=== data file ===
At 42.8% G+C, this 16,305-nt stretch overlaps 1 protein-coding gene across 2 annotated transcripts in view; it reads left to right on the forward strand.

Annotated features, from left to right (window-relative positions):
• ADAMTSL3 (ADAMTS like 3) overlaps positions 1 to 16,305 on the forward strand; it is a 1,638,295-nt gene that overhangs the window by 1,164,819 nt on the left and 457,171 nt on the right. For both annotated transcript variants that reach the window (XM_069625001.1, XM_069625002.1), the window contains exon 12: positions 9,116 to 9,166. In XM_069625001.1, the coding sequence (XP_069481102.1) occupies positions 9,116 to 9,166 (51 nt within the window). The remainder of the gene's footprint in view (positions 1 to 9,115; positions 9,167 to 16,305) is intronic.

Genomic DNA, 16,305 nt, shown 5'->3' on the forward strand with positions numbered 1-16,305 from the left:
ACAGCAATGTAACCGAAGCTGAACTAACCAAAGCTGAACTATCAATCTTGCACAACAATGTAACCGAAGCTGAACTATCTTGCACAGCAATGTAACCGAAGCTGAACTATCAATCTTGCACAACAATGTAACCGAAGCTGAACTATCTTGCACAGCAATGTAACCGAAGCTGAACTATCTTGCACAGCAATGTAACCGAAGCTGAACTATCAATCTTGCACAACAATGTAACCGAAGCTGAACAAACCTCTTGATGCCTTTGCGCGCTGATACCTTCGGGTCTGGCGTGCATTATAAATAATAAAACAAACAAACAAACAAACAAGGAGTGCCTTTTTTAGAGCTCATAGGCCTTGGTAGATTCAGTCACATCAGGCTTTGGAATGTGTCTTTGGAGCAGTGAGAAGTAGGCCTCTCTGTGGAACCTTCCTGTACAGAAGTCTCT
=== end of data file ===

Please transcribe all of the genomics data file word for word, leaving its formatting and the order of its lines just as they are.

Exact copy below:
At 42.8% G+C, this 16,305-nt stretch overlaps 1 protein-coding gene across 2 annotated transcripts in view; it reads left to right on the forward strand.

Annotated features, from left to right (window-relative positions):
• ADAMTSL3 (ADAMTS like 3) overlaps positions 1 to 16,305 on the forward strand; it is a 1,638,295-nt gene that overhangs the window by 1,164,819 nt on the left and 457,171 nt on the right. For both annotated transcript variants that reach the window (XM_069625001.1, XM_069625002.1), the window contains exon 12: positions 9,116 to 9,166. In XM_069625001.1, the coding sequence (XP_069481102.1) occupies positions 9,116 to 9,166 (51 nt within the window). The remainder of the gene's footprint in view (positions 1 to 9,115; positions 9,167 to 16,305) is intronic.

Genomic DNA, 16,305 nt, shown 5'->3' on the forward strand with positions numbered 1-16,305 from the left:
ACAGCAATGTAACCGAAGCTGAACTAACCAAAGCTGAACTATCAATCTTGCACAACAATGTAACCGAAGCTGAACTATCTTGCACAGCAATGTAACCGAAGCTGAACTATCAATCTTGCACAACAATGTAACCGAAGCTGAACTATCTTGCACAGCAATGTAACCGAAGCTGAACTATCTTGCACAGCAATGTAACCGAAGCTGAACTATCAATCTTGCACAACAATGTAACCGAAGCTGAACAAACCTCTTGATGCCTTTGCGCGCTGATACCTTCGGGTCTGGCGTGCATTATAAATAATAAAACAAACAAACAAACAAACAAGGAGTGCCTTTTTTAGAGCTCATAGGCCTTGGTAGATTCAGTCACATCAGGCTTTGGAATGTGTCTTTGGAGCAGTGAGAAGTAGGCCTCTCTGTGGAACCTTCCTGTACAGAAGTCTCT